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Generalized anxiety disorder
Classification and external resources
ICD-10 F41.1
ICD-9 300.02

Generalized anxiety disorder (GAD) (DSM-IV code 300.02) is an anxiety disorder that is characterized by excessive, uncontrollable and often irrational worry about everyday things that is disproportionate to the actual source of worry. This excessive worry often interferes with daily functioning, as individuals suffering GAD typically anticipate disaster, and are overly concerned about everyday matters such as health issues, money, death, family problems, friend problems, relationship problems or work difficulties.[1] They often exhibit a variety of physical symptoms, including fatigue, fidgeting, headaches, nausea, numbness in hands and feet, muscle tension, muscle aches, difficulty swallowing, bouts of difficulty breathing, trembling, twitching, irritability, sweating, insomnia, hot flashes, and rashes. These symptoms must be consistent and on-going, persisting at least 6 months, for a formal diagnosis of GAD to be introduced. [1] Approximately 6.8 million American adults experience GAD.[2]

Contents

Prevalence

The World Health Organization's Global Burden of Disease project did not include generalised anxiety disorders.[3] In lieu of global statistics, here are some prevalence rates from around the world:

  • Australia: 3 percent of adults[3]
  • Canada: Between 3-5 percent of adults[4]
  • Italy: 2.9 percent[5]
  • Taiwan: 0.4 percent[5]
  • United States: approx. 3.1 percent of people age 18 and over in a given year (9.5 million)[2]

Epidemiology

The usual age of onset is variable - from childhood to late adulthood, with the median age of onset being approximately 31 (Kessler, Berguland, et al., 2005). Most studies find that GAD is associated with an earlier and more gradual onset than the other anxiety disorders.

Women are two to three times more likely to suffer from generalized anxiety disorder than men, although this finding appears to be restricted to only developed countries, the spread of GAD is somewhat equal in developing nations. . GAD is also common in the elderly population. [6]

Potential Causes of GAD

Some research suggests that GAD may run in families[7], and it may also grow worse during stress. GAD usually begins at an earlier age and symptoms may manifest themselves more slowly than in most other anxiety disorders[8]. Some people with GAD report onset in early adulthood, usually in response to a life stressor. Once GAD develops, it can be chronic, but can be managed, if not all-but-alleviated, with proper treatment.[9]

Substance induced

In one study in 1988–1990,[10] illness in approximately half of patients attending mental health services at one British hospital psychiatric clinic, for conditions including anxiety disorders such as panic disorder or social phobia, was determined to be the result of alcohol or benzodiazepine dependence. In these patients, cessation of their anxiety symptoms corresponded with stopping the use of the benzodiazepine or alcohol. Sometimes anxiety pre-existed alcohol or benzodiazepine dependence but the dependence was acting to keep the anxiety disorders going and often progressively making them worse. Recovery from benzodiazepines tends to take a lot longer than recovery from alcohol but people can regain their previous good health. Symptoms may temporarily worsen however, during alcohol withdrawal or benzodiazepine withdrawal.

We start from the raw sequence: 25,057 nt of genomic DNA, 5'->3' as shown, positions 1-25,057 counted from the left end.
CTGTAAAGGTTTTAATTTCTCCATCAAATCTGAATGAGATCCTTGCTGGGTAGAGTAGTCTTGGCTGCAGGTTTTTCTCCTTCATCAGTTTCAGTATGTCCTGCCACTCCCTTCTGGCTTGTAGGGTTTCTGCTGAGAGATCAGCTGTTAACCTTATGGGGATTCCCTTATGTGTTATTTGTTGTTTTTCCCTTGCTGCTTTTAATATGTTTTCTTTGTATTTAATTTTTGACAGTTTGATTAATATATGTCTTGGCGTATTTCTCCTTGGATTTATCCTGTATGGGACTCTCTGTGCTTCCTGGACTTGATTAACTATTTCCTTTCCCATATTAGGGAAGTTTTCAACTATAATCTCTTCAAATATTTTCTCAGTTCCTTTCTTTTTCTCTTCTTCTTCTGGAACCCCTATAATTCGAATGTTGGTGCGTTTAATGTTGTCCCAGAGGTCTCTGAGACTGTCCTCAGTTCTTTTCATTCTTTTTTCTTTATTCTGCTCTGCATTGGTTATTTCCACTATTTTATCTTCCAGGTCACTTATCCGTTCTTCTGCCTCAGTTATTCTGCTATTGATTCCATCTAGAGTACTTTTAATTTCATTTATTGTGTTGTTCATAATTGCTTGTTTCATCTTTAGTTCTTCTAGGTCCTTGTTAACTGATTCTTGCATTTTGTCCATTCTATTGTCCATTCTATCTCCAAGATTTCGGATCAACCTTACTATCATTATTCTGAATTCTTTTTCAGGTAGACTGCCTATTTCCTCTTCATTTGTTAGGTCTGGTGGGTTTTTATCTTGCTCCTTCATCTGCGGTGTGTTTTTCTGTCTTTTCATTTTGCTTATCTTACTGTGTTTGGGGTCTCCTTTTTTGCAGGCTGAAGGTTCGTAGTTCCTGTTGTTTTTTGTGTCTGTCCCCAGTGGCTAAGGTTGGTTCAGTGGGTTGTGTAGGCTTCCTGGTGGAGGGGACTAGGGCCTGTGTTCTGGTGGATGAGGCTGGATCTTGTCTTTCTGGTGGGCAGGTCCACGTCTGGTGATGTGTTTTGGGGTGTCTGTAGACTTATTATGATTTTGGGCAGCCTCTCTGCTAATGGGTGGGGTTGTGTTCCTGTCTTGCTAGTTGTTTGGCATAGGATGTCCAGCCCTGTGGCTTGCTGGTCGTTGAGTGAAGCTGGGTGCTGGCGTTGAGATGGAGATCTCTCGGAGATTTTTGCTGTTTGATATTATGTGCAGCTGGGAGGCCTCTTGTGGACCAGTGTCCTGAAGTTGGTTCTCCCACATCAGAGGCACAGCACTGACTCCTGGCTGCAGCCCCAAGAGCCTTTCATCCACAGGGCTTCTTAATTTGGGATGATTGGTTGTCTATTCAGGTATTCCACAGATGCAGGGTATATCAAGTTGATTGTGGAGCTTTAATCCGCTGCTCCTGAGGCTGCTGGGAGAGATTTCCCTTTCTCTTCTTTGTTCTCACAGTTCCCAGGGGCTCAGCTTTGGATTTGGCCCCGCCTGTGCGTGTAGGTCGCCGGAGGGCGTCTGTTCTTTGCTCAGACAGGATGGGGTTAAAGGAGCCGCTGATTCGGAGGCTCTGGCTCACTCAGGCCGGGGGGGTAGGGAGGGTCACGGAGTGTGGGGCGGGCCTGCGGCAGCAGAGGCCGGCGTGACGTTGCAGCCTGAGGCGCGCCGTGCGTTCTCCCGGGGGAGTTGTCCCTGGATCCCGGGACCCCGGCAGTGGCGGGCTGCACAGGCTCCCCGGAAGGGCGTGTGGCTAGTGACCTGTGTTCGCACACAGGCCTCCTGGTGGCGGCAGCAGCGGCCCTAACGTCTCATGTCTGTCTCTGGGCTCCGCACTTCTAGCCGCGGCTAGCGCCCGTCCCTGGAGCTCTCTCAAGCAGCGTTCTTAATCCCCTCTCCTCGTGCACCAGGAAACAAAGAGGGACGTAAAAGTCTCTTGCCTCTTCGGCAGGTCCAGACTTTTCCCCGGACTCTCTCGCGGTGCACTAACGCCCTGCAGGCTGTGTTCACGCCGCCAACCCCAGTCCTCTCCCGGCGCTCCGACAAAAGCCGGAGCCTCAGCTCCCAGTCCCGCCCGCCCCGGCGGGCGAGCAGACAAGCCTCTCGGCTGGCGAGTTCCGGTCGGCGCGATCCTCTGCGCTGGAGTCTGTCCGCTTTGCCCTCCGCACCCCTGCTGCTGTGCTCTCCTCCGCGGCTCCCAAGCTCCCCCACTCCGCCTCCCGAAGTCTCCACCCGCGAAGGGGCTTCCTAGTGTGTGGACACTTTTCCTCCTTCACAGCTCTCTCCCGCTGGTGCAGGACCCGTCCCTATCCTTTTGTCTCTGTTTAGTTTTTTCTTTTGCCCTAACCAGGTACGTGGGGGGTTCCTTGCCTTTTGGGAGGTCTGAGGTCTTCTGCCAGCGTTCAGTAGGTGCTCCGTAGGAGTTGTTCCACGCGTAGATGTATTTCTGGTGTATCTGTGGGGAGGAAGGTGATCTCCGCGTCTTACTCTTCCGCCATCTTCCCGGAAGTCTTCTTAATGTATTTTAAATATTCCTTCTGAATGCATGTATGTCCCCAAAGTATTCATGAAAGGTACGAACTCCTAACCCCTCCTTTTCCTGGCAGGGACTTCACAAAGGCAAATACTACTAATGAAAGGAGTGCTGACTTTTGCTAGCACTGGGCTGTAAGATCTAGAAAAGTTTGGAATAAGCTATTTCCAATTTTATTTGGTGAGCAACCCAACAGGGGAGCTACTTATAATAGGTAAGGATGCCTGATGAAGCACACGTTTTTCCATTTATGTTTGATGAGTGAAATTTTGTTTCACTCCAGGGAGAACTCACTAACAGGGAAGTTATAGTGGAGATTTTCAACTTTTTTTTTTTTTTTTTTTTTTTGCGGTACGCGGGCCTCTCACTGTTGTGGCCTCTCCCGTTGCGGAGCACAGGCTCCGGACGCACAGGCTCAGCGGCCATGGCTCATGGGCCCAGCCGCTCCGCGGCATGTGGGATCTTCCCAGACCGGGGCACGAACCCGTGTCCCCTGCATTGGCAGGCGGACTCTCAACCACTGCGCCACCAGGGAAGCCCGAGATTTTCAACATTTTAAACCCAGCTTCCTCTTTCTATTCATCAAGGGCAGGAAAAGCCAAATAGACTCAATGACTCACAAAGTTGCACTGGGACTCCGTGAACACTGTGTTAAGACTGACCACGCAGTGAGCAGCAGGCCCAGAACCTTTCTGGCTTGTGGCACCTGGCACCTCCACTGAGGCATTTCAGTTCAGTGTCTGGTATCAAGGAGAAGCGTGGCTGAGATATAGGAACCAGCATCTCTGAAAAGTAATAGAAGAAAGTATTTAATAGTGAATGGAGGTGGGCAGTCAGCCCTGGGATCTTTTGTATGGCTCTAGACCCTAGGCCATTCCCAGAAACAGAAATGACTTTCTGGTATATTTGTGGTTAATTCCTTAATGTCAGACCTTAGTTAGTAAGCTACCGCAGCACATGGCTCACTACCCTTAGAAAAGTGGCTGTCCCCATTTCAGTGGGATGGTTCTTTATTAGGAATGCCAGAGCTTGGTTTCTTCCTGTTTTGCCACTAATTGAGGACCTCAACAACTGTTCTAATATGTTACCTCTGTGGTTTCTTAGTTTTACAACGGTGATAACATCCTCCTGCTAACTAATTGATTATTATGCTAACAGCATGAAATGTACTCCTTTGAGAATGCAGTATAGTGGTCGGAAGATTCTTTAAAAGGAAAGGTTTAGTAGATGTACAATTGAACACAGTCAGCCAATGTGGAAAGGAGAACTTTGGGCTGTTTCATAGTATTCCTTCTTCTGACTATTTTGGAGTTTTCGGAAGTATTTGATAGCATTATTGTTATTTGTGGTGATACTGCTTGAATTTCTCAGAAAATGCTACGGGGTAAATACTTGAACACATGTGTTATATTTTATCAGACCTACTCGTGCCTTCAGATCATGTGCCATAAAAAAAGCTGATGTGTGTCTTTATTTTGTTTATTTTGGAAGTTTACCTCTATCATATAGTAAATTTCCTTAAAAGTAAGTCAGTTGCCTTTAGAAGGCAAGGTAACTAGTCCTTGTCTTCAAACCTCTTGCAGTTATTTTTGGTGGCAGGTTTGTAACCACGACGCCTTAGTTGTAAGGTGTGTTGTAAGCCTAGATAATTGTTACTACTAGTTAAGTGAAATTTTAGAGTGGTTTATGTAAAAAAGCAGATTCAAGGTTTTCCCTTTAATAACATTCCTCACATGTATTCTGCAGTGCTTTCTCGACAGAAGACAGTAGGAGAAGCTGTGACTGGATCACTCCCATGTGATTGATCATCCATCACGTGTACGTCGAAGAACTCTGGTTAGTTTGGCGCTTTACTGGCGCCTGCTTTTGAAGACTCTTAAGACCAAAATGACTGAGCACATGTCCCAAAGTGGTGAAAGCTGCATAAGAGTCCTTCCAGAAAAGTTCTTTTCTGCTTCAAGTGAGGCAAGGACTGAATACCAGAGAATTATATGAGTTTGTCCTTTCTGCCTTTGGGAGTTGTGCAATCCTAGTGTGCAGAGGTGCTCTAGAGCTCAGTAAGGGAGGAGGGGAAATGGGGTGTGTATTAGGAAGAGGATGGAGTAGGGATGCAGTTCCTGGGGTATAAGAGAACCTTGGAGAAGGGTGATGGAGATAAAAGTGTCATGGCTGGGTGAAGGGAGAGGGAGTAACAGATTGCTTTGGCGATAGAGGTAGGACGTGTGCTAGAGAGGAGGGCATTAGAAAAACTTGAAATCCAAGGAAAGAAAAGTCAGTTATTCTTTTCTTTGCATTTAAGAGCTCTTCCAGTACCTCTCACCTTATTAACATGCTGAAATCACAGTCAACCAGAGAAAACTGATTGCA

Neurology

Generalized anxiety disorder has been linked to disrupted functional connectivity of the amygdala and its processing of fear and anxiety.[11] Sensory information enters the amgydala through the nuclei of the basolateral complex (consisting of lateral, basal, and accessory basal nuclei). The basolateral complex processes sensory related fear memories and communicate their threat importance to memory and sensory processing elsewhere in the brain such as the medial prefrontal cortex and sensory cortices. Another area the adjacent central nucleus of the amygdala that controls species-specific fear responses its connections brainstem, hypothalamus, and cerebellum areas. In those with general anxiety disorder these connections functionally seem to be less distinct and there is greater gray matter in the central nucleus. Another difference is that the amygdala areas have decreased connectivity with the insula and cingulate areas that control general stimulus salience while having greater connectivity with the parietal cortex and prefrontal cortex circuits that underlie executive functions.[11] The latter suggests a compensation strategy for dysfunctional amygdala processing of anxiety. This is consistent with cognitive theories that suggest the use in this disorder of attempts to reduce the involvement of emotions with compensatory cognitive strategies.[11]

Self-help

Common-sense action may be taken to reduce the general level of anxiety. The actions may be appropriate to a specific type of stress. For example, if there are frequent worries about financial difficulties, then financial planning may help. Other actions may improve general mental resilience. For example, exercise may help in releasing tension and, by improving fitness, enable the individual to manage tasks more easily and feel better about himself or herself.[12]

Treatment

A meta-analysis of 35 studies[13] shows the psychological method of cognitive behavioral therapy to be more effective in the long term than pharmacologic treatment (drugs such as SSRIs), and while both treatments reduce anxiety, CBT is more effective in reducing depression.

Cognitive behavioral therapy

Cognitive behavioral therapy (CBT) is a psychological method of treatment for GAD, which involves a therapist working with the patient to understand how thoughts and feelings influence behavior.[14] The goal of the therapy is to change negative thought patterns that lead to the patient's anxiety, replacing them with positive, more realistic ones. Elements of the therapy include exposure strategies to allow the patient to gradually confront their anxieties and feel more comfortable in anxiety-provoking situations, as well as to practice the skills they have learned. CBT can be used alone or in conjunction with medication.[15]

CBT usually helps one third of the patients substantially, whilst another third does not respond at all to treatment. [16]

SSRIs